For more than a year, BuzzFeed News reporter Jason Leopold had been breaking stories based on leaked Treasury Department records.
The records, the unauthorized disclosure of which is a felony, had a common theme. They were the financial records of people associated with President Donald Trump's 2016 campaign, many of them targets of the Robert Mueller special-counsel investigation—Paul Manafort, Rick Gates, Michael Cohen, Jared Kushner, and others.
Federal government agencies aren't supposed to play political favorites. Using official powers and sensitive records to go after political targets by selectively leaking private information to the media is a criminal act. But that's exactly what happened.
While all this obvious leaking was going on from inside the Treasury Department for the past year, there was much speculation as to who the leakers were and what, if any, efforts were being made to identify and prosecute them.
Described as a "senior adviser" in the Treasury's FinCEN branch, Natalie Edwards was charged by the SDNY with unauthorized disclosure of SARs and with conspiracy to do the same.
A key part of the criminal complaint filed against Edwards says:
"Beginning in approximately October 2017, and lasting until the present, EDWARDS unlawfully disclosed numerous SARs to a reporter ('Reporter-1'), the substance of which were published over the course of approximately 12 articles by a news organization for which Reporter-1 wrote ('News Organization-1'). The illegally disclosed SARs pertained to, among other things, Paul Manafort, Richard Gates, the Russian Embassy, Mariia Butina, and Prevezon Alexander."
Media FrenzyReading the articles in Leopold's BuzzFeed archives shows he was looking to push a narrative that the Trump–Russia collusion story is real. Leopold was using Edwards to find documents he could use to push the theme that Trump and his close associates were all taking bribes from the Russians.
If there had ever been any evidence discovered that proved Trump and his key people were taking money from Russian sources, it would have leaked long ago. Leopold wouldn't be having to have Edwards pass him SARs from the Treasury to prove it; Mueller and his team would have found it.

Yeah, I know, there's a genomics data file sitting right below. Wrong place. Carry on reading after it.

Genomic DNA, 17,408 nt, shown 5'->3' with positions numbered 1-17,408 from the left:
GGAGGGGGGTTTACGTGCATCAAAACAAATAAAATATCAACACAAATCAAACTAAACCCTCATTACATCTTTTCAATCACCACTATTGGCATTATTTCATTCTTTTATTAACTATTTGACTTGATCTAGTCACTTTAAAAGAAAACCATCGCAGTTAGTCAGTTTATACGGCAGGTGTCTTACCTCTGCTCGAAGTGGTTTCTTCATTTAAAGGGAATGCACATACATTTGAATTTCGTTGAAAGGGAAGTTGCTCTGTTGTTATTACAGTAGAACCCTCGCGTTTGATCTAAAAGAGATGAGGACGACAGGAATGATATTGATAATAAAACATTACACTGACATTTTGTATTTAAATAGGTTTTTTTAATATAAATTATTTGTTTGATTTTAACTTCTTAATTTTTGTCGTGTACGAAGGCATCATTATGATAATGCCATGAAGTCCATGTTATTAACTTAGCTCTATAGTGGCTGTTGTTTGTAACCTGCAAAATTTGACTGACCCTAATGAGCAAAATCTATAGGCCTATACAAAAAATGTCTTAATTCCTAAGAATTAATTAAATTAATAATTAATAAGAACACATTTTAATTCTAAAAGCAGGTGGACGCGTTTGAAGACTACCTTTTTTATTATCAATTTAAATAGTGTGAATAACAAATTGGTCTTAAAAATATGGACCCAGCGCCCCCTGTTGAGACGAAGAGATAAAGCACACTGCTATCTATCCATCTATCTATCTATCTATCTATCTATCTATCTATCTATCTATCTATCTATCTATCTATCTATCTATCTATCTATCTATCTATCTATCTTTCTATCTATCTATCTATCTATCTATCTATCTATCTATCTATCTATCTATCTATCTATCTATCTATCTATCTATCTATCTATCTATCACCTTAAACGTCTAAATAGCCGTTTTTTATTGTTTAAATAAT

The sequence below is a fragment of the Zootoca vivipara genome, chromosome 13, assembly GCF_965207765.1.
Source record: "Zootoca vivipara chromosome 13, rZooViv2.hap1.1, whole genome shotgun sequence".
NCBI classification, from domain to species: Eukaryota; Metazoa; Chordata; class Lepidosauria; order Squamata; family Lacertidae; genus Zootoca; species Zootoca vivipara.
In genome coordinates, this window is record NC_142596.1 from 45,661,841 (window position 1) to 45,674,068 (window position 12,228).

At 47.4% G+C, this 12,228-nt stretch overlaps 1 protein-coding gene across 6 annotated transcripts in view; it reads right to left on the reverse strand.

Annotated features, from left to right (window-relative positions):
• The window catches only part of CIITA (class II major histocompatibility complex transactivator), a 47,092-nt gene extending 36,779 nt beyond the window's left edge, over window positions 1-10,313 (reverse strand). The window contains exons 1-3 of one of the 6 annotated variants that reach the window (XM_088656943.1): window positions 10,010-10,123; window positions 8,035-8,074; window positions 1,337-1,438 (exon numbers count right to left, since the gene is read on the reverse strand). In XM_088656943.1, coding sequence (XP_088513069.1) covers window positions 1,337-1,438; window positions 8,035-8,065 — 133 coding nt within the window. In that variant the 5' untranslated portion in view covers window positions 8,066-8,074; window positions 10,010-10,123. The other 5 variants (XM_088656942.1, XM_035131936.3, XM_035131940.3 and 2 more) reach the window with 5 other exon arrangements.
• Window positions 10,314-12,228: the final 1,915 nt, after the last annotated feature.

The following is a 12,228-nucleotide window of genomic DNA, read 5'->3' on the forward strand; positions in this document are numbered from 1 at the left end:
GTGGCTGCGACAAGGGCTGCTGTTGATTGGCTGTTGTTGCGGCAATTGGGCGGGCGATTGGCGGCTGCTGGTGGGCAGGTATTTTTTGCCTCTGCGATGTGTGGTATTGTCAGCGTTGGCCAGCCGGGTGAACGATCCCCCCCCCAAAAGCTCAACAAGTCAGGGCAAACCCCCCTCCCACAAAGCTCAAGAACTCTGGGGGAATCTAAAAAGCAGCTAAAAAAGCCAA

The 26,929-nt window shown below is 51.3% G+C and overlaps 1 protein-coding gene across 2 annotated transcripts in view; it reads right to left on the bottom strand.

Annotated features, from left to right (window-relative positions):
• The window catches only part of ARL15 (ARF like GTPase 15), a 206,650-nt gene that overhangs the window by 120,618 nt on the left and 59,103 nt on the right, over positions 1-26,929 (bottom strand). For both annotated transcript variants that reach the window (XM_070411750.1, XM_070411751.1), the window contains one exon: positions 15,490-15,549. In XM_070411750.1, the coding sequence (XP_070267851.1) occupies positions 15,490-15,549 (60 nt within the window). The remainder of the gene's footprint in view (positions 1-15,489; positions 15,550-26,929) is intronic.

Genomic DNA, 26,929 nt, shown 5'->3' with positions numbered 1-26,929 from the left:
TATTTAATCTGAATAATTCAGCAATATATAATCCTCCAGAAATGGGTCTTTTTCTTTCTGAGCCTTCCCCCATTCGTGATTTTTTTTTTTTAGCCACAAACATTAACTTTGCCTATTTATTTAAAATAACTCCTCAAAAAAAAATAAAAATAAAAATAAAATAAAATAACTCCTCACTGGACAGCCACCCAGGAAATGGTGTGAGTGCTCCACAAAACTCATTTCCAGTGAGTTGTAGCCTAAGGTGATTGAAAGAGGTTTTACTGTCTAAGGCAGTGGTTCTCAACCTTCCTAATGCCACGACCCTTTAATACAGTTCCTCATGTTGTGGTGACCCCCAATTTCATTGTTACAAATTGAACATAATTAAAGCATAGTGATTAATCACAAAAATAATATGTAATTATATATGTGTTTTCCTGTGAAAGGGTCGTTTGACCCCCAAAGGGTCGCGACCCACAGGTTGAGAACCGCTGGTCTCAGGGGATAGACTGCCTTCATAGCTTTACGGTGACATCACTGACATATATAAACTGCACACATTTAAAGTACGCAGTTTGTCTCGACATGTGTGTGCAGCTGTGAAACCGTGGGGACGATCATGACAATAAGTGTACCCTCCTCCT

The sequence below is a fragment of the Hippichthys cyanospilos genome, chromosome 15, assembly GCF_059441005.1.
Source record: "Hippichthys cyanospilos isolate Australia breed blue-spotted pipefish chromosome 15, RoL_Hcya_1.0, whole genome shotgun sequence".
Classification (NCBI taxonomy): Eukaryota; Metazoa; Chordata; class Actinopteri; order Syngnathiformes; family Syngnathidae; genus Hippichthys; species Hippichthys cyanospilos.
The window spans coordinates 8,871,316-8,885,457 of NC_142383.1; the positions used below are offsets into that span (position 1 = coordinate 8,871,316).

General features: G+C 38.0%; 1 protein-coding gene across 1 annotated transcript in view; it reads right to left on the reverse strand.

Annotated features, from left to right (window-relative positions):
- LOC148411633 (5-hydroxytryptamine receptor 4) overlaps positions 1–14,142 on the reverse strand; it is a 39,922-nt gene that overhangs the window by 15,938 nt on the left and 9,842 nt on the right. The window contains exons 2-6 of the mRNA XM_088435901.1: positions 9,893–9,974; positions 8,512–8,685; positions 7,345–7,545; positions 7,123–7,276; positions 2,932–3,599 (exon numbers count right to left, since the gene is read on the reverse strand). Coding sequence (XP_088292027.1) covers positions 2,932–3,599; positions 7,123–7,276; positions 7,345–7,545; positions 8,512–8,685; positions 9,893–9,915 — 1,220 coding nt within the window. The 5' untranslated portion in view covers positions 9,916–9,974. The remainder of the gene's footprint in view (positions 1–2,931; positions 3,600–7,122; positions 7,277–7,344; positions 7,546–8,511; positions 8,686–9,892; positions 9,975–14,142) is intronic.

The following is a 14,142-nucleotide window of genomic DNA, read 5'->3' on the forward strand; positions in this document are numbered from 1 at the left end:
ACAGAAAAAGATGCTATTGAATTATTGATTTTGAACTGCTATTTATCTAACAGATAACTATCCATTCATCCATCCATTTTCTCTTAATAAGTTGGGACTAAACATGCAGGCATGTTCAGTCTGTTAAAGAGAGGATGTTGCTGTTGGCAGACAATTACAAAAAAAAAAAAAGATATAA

There doesn't even need to be a real SAR filed by a bank for a media feeding frenzy to begin, with reporters calling for the target to be investigated, and then, for politicized officials inside the government to launch the investigation that the media is clamoring for.
Pointing the FingerLooking through archives of Leopold's articles at BuzzFeed, something stands out.
Ponder this: Leopold knows who the real leaker is. He knows the person is inside the FinCEN branch of the Treasury. And yet, he's publishing a news report in which he's helping anonymous FinCEN employees point the finger of suspicion for these leaks at the OIA.
It appears that Leopold deliberately helped cast suspicion on innocent people in the OIA to get them investigated for the criminal leaking his own sources inside the FinCEN were doing.
And then there's this issue that crops up in the Edwards complaint: Several times, Leopold appears to be asking her to make searches of the Treasury's database for the financial records of people he wants to write about.
This could be a legal problem for Leopold, since he wouldn't be just the passive recipient of a leaker's documents, but giving instruction to target certain people: That could make him a co-conspirator.
There undoubtedly will be more developments soon, as everybody in Washington suddenly is coming to the realization that Attorney General Jeff Sessions was dead serious last year when he warned the leakers to stop.
They didn't listen, and now, there's going to be hell to pay.